A Punjabi not having lived in Punjab, Amandeep Sandhu carried a void in his heart. A void that comes from not knowing his roots, not having the insight into the problems plaguing this state and that of being an outsider to his own place! A void, he decided to fill with deep love and empathy for the state that he has always considered his own!
Panjab: Journeys Through Fault Lines is a reportage, a memoir, contextualised in the current times. While Sandhu always identified with Punjab, grappling with real issues and an understanding he derived from the time spent in the state from 2015 to 2017 makes for the major portion of the book.
“While earlier I perceived from what I read or heard, having actually spent time, I realised that things are not as bad as they are made out to be.”
Still, there were shocks and surprises, duly listed in the 580- page book, published by Westland. He lists three major revelations for us as he launched the book in Chandigarh on Thursday. One, the very image of Punjab being the ‘wheat bowl’ or the ‘food bowl’ of the country was in for alteration. “While the state holds the precious title, the aftermath of Green Revolution and how it has destroyed agriculture is appalling.” Sandhu’s desire to see if post-Partition, post-Khalistan-non-movement peace has returned to the state, results in disappoinment. “The discontent and the discord amongst its people are still so palpable.” What hit Sandhu the most is the need to escape that’s hard to miss. “Kite nikal jayiye (let’s go somewhere)—with everyone feeling claustrophobic in the framework of drugs and deras, no wonder migration seems to be the answer for most.”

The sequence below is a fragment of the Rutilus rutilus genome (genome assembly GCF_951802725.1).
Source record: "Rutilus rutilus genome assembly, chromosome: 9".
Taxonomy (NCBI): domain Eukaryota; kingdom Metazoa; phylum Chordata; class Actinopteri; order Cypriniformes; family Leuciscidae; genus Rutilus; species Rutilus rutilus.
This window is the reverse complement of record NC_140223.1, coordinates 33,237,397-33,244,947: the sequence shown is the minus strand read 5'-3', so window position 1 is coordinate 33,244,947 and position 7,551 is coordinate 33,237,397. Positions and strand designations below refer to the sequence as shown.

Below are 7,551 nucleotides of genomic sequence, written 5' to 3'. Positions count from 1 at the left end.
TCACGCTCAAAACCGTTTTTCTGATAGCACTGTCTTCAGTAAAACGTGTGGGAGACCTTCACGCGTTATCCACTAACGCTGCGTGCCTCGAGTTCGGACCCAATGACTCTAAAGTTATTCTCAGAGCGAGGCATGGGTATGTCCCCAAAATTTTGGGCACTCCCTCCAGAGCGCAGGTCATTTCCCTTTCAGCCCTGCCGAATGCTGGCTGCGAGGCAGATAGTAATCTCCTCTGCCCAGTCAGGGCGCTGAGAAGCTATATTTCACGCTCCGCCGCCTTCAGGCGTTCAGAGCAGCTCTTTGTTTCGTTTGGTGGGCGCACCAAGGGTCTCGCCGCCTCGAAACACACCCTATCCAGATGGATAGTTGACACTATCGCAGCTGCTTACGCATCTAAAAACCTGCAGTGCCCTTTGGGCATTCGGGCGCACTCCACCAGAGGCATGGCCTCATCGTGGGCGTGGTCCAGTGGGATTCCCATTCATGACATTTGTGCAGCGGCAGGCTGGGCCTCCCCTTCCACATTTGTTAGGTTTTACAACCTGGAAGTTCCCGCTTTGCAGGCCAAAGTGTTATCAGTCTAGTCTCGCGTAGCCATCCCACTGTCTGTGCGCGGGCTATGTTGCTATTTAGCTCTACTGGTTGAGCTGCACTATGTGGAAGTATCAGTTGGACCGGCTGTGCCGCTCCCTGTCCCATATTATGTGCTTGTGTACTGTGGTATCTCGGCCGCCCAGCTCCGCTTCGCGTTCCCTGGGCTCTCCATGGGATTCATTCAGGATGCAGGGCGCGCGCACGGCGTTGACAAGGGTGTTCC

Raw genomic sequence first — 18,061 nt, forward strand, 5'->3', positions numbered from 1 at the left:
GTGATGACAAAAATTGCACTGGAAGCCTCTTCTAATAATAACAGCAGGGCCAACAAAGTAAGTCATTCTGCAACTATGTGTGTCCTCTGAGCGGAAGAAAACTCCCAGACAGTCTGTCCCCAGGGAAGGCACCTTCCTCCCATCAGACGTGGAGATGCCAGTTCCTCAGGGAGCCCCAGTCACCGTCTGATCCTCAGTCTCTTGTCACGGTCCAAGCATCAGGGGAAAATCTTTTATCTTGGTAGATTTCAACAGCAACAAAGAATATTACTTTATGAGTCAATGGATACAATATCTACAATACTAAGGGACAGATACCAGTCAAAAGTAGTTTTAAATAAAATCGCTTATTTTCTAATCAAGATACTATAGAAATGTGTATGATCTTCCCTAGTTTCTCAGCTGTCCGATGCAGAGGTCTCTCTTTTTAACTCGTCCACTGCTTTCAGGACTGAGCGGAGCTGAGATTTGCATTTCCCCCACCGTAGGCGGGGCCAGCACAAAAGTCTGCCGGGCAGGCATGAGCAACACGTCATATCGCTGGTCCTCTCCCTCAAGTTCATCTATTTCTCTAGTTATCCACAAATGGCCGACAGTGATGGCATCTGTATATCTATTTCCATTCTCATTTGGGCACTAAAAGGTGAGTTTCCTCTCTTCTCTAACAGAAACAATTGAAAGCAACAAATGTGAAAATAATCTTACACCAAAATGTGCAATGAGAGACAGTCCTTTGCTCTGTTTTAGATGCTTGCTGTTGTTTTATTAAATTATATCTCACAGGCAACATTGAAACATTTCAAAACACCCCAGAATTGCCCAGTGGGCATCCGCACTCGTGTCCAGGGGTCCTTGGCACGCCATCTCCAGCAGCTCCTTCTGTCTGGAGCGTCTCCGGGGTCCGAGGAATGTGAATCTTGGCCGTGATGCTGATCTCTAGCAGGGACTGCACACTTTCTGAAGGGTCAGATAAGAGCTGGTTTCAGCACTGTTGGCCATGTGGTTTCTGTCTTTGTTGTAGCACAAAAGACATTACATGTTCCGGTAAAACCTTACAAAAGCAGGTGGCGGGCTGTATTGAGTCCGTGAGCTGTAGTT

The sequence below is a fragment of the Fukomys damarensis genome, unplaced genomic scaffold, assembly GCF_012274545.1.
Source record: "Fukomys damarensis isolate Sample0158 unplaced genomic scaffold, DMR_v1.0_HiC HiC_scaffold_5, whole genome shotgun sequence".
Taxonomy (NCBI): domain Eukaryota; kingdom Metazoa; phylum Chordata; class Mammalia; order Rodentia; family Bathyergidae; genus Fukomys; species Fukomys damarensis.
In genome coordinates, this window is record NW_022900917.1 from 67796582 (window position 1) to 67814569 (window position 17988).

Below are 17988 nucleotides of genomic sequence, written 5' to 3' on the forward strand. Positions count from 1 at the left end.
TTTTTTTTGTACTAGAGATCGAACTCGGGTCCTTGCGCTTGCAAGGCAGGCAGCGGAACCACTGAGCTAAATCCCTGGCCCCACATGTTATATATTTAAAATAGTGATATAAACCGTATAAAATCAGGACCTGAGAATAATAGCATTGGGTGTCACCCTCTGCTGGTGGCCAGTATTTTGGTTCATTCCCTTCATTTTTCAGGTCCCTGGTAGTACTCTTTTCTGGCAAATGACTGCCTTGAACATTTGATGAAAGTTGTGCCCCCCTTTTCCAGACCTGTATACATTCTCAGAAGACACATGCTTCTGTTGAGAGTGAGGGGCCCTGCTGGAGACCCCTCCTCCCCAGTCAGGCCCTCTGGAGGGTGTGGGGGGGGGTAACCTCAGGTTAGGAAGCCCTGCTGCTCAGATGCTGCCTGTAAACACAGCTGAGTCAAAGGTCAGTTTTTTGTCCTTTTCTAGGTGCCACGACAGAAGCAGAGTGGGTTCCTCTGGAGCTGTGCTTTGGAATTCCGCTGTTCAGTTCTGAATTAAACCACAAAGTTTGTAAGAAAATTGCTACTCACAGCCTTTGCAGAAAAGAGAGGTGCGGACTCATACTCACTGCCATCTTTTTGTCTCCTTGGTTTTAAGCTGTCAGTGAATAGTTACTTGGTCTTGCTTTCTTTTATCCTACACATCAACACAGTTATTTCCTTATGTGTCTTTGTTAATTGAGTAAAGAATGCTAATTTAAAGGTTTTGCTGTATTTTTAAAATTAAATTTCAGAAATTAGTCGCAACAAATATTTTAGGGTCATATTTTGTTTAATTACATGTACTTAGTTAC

While speaking of issues, Sandhu throws light on solutions too – natural farming, strengthened laws, boost to the economy but that’s not the objective of the book. “I want Panjab: Journeys Through Fault Lines to be a conversation starter for people of Punjab.”
Panjab is his third book, post Sepia Leaves and Roll of Honour. Sandhu is ready with next – another novel set in Punjab based on migration and memories. Of course, reading about the state figures high on his list as well. The latest book that he enjoyed is Radiance Of A Thousand Suns by Manreet Sodhi Someshwar and Stillborn Season by Radhika Oberoi. “While Radiance is an inter-generational epic story of women from Partition until now; Stillborn is a brilliant fiction on 1984 that shows both the brutality as well as the kindness of rescuers.”
If reading about Panjab figures on your list, you got some options!
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